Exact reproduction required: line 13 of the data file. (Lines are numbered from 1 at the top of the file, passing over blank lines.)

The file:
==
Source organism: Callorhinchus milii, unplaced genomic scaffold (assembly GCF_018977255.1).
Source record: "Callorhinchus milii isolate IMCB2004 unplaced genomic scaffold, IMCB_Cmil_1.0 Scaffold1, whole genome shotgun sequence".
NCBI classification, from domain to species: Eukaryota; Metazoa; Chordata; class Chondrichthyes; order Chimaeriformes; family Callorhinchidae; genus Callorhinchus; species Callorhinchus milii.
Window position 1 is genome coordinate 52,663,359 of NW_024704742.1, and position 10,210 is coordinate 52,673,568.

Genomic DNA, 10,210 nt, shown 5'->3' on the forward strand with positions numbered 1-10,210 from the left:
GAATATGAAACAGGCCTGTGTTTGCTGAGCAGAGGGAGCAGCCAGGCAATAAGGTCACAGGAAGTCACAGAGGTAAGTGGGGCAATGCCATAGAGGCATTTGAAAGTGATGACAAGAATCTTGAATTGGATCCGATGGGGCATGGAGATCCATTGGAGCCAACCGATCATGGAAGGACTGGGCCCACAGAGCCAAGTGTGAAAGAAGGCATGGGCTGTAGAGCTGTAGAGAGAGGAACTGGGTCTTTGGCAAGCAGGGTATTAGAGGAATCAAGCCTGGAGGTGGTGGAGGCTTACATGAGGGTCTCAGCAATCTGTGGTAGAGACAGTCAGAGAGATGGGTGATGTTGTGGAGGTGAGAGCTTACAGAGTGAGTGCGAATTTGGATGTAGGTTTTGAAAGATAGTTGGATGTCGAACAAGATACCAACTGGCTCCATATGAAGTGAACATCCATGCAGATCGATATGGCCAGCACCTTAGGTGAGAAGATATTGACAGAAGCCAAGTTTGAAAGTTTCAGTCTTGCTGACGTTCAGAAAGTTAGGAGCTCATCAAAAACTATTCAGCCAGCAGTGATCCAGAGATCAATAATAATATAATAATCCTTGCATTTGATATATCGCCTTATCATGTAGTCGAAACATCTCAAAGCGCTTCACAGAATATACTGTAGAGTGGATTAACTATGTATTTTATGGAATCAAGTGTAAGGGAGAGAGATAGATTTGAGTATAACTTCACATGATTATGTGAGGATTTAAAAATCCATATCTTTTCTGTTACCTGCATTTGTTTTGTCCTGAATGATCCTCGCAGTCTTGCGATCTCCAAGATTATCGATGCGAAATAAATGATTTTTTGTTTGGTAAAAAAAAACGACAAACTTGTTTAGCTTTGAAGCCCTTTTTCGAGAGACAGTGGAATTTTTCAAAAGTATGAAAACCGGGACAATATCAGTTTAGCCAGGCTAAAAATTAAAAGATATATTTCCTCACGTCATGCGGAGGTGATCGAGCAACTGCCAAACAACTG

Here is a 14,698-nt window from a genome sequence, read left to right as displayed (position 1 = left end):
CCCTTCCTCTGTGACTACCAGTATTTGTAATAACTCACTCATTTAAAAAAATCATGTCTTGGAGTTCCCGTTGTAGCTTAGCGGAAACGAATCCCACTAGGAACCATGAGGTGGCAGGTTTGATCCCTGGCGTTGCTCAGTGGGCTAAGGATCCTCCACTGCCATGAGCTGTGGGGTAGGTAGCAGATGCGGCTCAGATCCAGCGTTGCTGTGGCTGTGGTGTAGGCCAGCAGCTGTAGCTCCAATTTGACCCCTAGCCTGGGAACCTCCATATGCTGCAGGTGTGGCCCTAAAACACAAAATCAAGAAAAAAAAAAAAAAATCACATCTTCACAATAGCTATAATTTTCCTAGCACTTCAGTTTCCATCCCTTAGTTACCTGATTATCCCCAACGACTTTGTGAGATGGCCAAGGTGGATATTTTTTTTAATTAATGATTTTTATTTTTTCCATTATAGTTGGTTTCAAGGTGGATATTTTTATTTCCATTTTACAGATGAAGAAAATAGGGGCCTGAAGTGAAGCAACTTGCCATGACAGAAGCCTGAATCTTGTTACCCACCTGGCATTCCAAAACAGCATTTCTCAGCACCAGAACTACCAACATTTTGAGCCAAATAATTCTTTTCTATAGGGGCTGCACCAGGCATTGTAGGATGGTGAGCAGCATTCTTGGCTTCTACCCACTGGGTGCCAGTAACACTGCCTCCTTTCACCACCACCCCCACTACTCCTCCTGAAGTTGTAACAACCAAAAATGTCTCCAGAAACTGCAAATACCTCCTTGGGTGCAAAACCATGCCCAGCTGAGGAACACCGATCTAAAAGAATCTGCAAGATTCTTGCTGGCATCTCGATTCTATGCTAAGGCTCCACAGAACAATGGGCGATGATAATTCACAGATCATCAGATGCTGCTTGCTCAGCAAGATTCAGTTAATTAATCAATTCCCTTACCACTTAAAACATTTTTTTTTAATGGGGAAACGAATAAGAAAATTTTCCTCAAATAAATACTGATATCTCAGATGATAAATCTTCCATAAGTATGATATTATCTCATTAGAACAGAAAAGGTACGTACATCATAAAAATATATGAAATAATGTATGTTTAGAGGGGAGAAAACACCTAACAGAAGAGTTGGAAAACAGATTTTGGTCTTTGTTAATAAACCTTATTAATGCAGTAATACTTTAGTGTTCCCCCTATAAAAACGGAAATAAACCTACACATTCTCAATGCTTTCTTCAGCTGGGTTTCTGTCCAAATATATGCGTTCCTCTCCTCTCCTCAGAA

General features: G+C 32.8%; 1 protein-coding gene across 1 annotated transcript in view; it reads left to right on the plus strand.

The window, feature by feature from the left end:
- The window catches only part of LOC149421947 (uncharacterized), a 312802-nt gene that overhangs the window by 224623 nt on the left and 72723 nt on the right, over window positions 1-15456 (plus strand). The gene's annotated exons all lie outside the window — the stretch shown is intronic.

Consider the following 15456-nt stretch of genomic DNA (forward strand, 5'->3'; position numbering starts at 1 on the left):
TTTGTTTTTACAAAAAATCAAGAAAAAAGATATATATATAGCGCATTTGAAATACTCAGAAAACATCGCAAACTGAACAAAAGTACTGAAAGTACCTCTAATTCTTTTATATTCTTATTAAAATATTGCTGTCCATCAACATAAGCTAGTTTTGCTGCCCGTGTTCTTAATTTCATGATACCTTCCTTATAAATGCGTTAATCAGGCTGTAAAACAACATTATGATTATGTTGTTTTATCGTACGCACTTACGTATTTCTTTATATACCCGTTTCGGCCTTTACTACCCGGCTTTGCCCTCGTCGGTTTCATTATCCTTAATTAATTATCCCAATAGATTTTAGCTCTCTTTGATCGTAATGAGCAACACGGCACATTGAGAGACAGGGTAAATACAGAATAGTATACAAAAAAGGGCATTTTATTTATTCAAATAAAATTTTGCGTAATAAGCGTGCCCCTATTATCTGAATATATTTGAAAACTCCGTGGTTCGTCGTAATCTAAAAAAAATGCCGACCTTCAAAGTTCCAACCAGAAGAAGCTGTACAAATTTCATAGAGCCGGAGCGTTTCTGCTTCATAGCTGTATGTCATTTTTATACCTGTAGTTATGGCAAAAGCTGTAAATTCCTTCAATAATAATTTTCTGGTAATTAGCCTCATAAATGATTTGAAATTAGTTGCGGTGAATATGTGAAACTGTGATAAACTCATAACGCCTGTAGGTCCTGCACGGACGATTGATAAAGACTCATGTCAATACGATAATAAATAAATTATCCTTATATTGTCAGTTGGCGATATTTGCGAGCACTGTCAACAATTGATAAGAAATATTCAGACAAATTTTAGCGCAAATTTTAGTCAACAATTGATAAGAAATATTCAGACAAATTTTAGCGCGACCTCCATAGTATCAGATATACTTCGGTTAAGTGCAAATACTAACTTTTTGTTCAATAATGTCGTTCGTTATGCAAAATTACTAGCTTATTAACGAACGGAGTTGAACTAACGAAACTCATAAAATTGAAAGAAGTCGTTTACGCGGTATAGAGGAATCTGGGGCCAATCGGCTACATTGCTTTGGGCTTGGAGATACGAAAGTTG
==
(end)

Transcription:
TTTGTTTTTACAAAAAATCAAGAAAAAAGATATATATATAGCGCATTTGAAATACTCAGAAAACATCGCAAACTGAACAAAAGTACTGAAAGTACCTCTAATTCTTTTATATTCTTATTAAAATATTGCTGTCCATCAACATAAGCTAGTTTTGCTGCCCGTGTTCTTAATTTCATGATACCTTCCTTATAAATGCGTTAATCAGGCTGTAAAACAACATTATGATTATGTTGTTTTATCGTACGCACTTACGTATTTCTTTATATACCCGTTTCGGCCTTTACTACCCGGCTTTGCCCTCGTCGGTTTCATTATCCTTAATTAATTATCCCAATAGATTTTAGCTCTCTTTGATCGTAATGAGCAACACGGCACATTGAGAGACAGGGTAAATACAGAATAGTATACAAAAAAGGGCATTTTATTTATTCAAATAAAATTTTGCGTAATAAGCGTGCCCCTATTATCTGAATATATTTGAAAACTCCGTGGTTCGTCGTAATCTAAAAAAAATGCCGACCTTCAAAGTTCCAACCAGAAGAAGCTGTACAAATTTCATAGAGCCGGAGCGTTTCTGCTTCATAGCTGTATGTCATTTTTATACCTGTAGTTATGGCAAAAGCTGTAAATTCCTTCAATAATAATTTTCTGGTAATTAGCCTCATAAATGATTTGAAATTAGTTGCGGTGAATATGTGAAACTGTGATAAACTCATAACGCCTGTAGGTCCTGCACGGACGATTGATAAAGACTCATGTCAATACGATAATAAATAAATTATCCTTATATTGTCAGTTGGCGATATTTGCGAGCACTGTCAACAATTGATAAGAAATATTCAGACAAATTTTAGCGCAAATTTTAGTCAACAATTGATAAGAAATATTCAGACAAATTTTAGCGCGACCTCCATAGTATCAGATATACTTCGGTTAAGTGCAAATACTAACTTTTTGTTCAATAATGTCGTTCGTTATGCAAAATTACTAGCTTATTAACGAACGGAGTTGAACTAACGAAACTCATAAAATTGAAAGAAGTCGTTTACGCGGTATAGAGGAATCTGGGGCCAATCGGCTACATTGCTTTGGGCTTGGAGATACGAAAGTTG